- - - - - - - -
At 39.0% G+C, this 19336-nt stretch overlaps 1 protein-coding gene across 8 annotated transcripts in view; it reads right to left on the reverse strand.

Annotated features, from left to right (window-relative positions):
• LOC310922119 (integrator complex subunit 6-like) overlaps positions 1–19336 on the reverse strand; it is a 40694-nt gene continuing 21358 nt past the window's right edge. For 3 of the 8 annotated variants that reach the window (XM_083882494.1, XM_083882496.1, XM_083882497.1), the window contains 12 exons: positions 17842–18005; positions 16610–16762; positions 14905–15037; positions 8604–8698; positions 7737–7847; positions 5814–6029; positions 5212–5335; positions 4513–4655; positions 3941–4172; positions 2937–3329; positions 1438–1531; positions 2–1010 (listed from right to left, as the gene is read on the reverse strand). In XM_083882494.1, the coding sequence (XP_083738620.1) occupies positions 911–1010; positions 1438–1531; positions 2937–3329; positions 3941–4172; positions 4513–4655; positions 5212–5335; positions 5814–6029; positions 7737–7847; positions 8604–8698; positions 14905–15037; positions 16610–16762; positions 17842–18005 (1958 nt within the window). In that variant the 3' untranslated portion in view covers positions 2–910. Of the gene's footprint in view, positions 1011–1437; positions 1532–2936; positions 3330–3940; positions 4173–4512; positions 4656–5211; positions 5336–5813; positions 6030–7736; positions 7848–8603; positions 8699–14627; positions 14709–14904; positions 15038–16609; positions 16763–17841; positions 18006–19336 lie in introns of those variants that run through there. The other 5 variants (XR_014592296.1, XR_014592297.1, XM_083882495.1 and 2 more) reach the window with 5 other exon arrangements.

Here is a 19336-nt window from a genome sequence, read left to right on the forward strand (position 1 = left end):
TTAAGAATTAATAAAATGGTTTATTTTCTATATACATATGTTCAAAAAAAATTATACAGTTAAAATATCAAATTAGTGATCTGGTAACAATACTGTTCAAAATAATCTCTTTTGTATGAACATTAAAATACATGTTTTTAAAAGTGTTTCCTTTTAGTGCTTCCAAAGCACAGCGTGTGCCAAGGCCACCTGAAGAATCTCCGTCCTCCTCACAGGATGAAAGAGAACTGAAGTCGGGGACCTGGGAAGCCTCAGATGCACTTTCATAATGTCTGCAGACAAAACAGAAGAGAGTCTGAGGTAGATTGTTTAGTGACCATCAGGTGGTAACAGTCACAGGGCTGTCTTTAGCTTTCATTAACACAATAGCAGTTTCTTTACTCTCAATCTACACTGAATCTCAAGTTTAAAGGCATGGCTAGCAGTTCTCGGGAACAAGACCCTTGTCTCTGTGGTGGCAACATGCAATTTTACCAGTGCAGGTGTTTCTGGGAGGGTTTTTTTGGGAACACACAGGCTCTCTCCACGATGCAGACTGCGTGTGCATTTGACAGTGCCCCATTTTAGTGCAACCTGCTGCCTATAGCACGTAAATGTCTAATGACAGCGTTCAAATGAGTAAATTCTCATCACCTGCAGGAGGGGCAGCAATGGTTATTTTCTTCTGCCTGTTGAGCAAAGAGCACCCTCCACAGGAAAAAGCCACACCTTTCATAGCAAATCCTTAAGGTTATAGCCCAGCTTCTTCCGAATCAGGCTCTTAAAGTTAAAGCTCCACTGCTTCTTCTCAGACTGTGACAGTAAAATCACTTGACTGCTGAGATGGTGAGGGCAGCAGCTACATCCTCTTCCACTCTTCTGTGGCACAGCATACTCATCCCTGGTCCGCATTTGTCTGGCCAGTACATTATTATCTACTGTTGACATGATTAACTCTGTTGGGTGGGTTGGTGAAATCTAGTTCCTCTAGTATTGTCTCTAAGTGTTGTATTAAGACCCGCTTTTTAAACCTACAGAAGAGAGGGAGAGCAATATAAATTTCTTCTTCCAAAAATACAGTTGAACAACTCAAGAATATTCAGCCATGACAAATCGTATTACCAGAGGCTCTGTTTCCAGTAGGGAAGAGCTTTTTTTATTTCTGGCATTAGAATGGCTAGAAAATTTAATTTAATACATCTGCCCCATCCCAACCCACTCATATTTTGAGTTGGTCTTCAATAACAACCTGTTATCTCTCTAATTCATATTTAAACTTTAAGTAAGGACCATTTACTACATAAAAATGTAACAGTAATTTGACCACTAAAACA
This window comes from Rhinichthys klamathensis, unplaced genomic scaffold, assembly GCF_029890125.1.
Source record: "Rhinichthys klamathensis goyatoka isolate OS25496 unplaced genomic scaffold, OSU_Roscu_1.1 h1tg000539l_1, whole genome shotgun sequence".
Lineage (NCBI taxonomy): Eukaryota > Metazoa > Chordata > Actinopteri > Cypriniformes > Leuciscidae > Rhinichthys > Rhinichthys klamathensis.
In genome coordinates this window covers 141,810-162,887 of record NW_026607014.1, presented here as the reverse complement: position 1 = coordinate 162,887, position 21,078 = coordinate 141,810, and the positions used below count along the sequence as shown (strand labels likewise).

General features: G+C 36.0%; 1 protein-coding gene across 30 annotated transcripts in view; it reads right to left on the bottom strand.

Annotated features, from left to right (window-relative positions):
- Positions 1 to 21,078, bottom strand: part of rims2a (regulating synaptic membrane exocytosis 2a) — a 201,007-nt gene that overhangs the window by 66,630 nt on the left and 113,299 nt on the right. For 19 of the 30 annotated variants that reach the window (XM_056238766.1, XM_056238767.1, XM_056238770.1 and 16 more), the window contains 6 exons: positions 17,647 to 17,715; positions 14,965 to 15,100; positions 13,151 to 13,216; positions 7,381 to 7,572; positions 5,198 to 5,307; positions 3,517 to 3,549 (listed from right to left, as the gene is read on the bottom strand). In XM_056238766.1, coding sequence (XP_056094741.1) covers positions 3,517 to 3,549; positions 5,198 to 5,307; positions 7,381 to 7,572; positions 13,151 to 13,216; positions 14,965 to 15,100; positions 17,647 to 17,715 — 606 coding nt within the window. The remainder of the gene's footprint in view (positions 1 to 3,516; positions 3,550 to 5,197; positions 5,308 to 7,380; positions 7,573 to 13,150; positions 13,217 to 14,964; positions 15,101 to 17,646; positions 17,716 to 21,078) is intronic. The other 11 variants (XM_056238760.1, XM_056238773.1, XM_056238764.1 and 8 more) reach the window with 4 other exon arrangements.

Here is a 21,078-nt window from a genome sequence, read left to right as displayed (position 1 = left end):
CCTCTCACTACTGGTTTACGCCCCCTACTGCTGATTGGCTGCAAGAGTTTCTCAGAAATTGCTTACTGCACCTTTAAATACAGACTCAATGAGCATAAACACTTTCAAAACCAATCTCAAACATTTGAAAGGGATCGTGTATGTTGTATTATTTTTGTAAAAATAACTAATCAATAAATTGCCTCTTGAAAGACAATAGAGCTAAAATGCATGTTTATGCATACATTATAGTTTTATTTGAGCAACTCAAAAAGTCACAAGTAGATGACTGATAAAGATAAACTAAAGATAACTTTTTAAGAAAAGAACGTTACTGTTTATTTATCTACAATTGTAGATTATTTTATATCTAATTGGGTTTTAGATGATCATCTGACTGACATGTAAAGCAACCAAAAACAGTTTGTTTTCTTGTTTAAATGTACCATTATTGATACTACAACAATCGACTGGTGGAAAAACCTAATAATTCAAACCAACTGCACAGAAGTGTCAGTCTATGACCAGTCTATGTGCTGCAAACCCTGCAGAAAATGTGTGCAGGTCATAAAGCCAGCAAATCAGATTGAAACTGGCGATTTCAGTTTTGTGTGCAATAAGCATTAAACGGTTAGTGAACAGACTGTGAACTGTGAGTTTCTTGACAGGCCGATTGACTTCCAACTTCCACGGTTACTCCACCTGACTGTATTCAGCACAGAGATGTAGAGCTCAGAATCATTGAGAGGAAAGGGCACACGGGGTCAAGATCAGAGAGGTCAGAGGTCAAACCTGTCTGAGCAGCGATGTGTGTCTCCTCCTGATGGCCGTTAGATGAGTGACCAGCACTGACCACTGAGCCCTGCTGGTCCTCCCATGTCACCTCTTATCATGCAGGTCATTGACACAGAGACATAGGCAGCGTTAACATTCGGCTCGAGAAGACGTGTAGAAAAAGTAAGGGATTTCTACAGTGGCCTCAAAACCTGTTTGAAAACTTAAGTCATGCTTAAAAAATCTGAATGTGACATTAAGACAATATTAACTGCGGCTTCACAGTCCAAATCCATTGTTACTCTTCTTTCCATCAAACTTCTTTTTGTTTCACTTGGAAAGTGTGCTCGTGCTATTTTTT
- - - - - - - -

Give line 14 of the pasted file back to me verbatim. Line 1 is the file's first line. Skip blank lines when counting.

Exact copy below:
CCTCTCACTACTGGTTTACGCCCCCTACTGCTGATTGGCTGCAAGAGTTTCTCAGAAATTGCTTACTGCACCTTTAAATACAGACTCAATGAGCATAAACACTTTCAAAACCAATCTCAAACATTTGAAAGGGATCGTGTATGTTGTATTATTTTTGTAAAAATAACTAATCAATAAATTGCCTCTTGAAAGACAATAGAGCTAAAATGCATGTTTATGCATACATTATAGTTTTATTTGAGCAACTCAAAAAGTCACAAGTAGATGACTGATAAAGATAAACTAAAGATAACTTTTTAAGAAAAGAACGTTACTGTTTATTTATCTACAATTGTAGATTATTTTATATCTAATTGGGTTTTAGATGATCATCTGACTGACATGTAAAGCAACCAAAAACAGTTTGTTTTCTTGTTTAAATGTACCATTATTGATACTACAACAATCGACTGGTGGAAAAACCTAATAATTCAAACCAACTGCACAGAAGTGTCAGTCTATGACCAGTCTATGTGCTGCAAACCCTGCAGAAAATGTGTGCAGGTCATAAAGCCAGCAAATCAGATTGAAACTGGCGATTTCAGTTTTGTGTGCAATAAGCATTAAACGGTTAGTGAACAGACTGTGAACTGTGAGTTTCTTGACAGGCCGATTGACTTCCAACTTCCACGGTTACTCCACCTGACTGTATTCAGCACAGAGATGTAGAGCTCAGAATCATTGAGAGGAAAGGGCACACGGGGTCAAGATCAGAGAGGTCAGAGGTCAAACCTGTCTGAGCAGCGATGTGTGTCTCCTCCTGATGGCCGTTAGATGAGTGACCAGCACTGACCACTGAGCCCTGCTGGTCCTCCCATGTCACCTCTTATCATGCAGGTCATTGACACAGAGACATAGGCAGCGTTAACATTCGGCTCGAGAAGACGTGTAGAAAAAGTAAGGGATTTCTACAGTGGCCTCAAAACCTGTTTGAAAACTTAAGTCATGCTTAAAAAATCTGAATGTGACATTAAGACAATATTAACTGCGGCTTCACAGTCCAAATCCATTGTTACTCTTCTTTCCATCAAACTTCTTTTTGTTTCACTTGGAAAGTGTGCTCGTGCTATTTTTT